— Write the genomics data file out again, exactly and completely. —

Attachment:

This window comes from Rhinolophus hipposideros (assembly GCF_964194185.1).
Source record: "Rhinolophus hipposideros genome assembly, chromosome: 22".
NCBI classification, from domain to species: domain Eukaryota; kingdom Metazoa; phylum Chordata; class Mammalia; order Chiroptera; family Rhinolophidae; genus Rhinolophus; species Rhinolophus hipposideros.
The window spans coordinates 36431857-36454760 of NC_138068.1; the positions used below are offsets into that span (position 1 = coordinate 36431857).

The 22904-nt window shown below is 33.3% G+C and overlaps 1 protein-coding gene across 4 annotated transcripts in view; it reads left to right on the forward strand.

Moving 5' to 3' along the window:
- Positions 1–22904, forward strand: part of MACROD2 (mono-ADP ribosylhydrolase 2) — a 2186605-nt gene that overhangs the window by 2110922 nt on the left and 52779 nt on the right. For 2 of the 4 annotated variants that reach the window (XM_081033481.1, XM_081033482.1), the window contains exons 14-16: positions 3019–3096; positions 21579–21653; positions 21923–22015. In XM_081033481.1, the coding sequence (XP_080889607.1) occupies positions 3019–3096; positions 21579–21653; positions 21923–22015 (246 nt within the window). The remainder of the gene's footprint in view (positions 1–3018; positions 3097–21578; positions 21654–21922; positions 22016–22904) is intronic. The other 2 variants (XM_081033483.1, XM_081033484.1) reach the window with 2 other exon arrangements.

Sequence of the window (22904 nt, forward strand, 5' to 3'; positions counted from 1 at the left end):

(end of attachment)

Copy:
This window comes from Rhinolophus hipposideros (assembly GCF_964194185.1).
Source record: "Rhinolophus hipposideros genome assembly, chromosome: 22".
NCBI classification, from domain to species: domain Eukaryota; kingdom Metazoa; phylum Chordata; class Mammalia; order Chiroptera; family Rhinolophidae; genus Rhinolophus; species Rhinolophus hipposideros.
The window spans coordinates 36431857-36454760 of NC_138068.1; the positions used below are offsets into that span (position 1 = coordinate 36431857).

The 22904-nt window shown below is 33.3% G+C and overlaps 1 protein-coding gene across 4 annotated transcripts in view; it reads left to right on the forward strand.

Moving 5' to 3' along the window:
- Positions 1–22904, forward strand: part of MACROD2 (mono-ADP ribosylhydrolase 2) — a 2186605-nt gene that overhangs the window by 2110922 nt on the left and 52779 nt on the right. For 2 of the 4 annotated variants that reach the window (XM_081033481.1, XM_081033482.1), the window contains exons 14-16: positions 3019–3096; positions 21579–21653; positions 21923–22015. In XM_081033481.1, the coding sequence (XP_080889607.1) occupies positions 3019–3096; positions 21579–21653; positions 21923–22015 (246 nt within the window). The remainder of the gene's footprint in view (positions 1–3018; positions 3097–21578; positions 21654–21922; positions 22016–22904) is intronic. The other 2 variants (XM_081033483.1, XM_081033484.1) reach the window with 2 other exon arrangements.

Sequence of the window (22904 nt, forward strand, 5' to 3'; positions counted from 1 at the left end):